This article on how much CAPTCHA sucks mentions that Animoto used timestamp analysis to cut down on spam.
It includes a link to a jQuery tutorial on timestamp analysis. Basically, you use AJAX to have PHP set a cookie, use JS to add a hidden input to the form, and then (on submission) you compare the hidden input value with the cookie value. From the tutorial:
Checking the Form
test.php is the example PHP code used to verify the token
- Is the token [hidden input value] present?
- Does it match the timestamp when run through the md5() function?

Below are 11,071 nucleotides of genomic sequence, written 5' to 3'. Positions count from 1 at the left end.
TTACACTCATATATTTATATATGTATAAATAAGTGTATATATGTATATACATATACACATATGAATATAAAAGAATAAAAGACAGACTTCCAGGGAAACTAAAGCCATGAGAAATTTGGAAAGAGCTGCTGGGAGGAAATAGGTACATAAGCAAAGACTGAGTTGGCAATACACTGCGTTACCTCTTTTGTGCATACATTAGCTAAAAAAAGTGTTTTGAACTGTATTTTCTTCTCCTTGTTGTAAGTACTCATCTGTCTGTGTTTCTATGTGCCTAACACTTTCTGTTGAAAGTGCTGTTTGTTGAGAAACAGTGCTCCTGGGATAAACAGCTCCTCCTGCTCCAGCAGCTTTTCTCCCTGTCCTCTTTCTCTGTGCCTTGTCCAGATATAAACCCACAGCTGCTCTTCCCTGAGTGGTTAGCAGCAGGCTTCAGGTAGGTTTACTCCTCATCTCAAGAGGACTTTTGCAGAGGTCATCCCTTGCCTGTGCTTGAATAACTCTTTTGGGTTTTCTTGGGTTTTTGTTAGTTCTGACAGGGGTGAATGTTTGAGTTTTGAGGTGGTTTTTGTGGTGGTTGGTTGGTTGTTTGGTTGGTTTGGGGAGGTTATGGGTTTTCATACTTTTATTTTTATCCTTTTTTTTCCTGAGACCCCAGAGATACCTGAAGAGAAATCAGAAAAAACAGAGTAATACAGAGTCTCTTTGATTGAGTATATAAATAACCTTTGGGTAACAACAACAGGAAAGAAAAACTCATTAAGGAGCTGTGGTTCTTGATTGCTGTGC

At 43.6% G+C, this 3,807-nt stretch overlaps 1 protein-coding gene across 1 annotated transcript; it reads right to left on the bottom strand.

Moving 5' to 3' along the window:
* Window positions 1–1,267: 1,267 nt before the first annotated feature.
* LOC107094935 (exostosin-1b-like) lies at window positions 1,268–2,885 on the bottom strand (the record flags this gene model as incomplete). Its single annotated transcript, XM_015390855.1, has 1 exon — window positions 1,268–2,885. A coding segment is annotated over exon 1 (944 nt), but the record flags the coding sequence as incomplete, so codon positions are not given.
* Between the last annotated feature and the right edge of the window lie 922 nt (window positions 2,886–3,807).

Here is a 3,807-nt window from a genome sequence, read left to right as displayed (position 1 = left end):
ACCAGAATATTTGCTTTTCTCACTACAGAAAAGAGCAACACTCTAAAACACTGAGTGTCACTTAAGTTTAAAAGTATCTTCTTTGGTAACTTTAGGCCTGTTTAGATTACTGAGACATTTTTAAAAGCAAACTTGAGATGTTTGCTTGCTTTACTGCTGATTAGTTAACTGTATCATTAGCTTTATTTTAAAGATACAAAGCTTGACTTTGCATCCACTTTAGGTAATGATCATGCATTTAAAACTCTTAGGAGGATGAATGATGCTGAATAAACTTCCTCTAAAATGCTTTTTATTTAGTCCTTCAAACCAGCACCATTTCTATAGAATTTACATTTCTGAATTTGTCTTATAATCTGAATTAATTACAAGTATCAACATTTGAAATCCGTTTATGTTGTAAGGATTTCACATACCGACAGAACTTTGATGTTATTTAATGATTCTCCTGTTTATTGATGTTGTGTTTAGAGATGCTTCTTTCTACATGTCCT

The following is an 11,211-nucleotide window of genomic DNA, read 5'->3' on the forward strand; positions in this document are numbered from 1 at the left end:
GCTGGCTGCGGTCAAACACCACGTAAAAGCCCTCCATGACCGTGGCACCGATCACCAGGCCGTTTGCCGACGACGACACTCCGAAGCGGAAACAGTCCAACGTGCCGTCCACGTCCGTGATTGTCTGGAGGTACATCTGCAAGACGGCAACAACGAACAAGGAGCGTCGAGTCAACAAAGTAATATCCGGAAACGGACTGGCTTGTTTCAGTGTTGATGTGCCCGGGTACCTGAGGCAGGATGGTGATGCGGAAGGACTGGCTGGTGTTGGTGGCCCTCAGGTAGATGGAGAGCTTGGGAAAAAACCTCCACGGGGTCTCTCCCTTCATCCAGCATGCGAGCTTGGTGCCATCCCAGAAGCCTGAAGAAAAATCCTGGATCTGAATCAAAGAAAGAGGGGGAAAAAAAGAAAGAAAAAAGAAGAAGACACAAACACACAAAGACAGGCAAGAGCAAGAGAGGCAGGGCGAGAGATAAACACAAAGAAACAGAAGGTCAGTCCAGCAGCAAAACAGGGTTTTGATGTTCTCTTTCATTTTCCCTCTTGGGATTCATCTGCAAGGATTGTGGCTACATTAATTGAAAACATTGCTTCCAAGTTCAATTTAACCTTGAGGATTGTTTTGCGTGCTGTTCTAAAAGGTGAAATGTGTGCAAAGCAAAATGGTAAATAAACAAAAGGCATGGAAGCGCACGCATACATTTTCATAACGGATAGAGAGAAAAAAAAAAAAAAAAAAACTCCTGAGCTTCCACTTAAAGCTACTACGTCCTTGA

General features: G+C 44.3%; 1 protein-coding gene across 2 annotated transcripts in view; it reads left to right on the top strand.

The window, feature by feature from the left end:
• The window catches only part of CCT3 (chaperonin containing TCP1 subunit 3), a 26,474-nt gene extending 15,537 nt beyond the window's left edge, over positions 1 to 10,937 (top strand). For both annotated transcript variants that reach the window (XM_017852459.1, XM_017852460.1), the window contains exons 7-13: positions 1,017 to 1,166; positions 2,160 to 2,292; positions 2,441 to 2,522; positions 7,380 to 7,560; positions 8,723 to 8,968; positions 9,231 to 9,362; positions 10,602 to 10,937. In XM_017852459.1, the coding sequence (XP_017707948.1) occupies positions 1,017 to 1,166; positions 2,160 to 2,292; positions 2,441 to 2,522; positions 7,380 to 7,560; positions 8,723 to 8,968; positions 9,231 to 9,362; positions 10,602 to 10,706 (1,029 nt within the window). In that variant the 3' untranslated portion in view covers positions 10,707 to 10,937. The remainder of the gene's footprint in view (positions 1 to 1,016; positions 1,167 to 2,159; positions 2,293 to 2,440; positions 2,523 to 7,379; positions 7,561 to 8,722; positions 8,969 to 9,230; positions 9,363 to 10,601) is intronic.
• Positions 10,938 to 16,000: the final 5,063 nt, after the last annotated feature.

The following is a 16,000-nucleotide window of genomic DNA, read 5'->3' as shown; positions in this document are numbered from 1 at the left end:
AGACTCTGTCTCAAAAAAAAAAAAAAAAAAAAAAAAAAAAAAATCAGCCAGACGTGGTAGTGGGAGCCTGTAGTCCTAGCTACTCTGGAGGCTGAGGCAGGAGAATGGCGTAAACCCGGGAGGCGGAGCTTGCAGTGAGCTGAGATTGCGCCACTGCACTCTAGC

- Has too much time elapsed?
...But it seemed really convoluted to me, for the following reasons:
- Does it match the timestamp when run through the md5() function? The md5 might make us feel better, but isn't this just making sure that cookies are enabled? Surely there are easier ways to do this.
- Has too much time elapsed? Do spambots really take a long time to submit forms? Surely this is unnecessary. (Wouldn't you actually want to see if the form was submitted too soon?)
My hope is that I actually have no idea how or why bots interact with HTML forms, and that I can now be corrected and educated.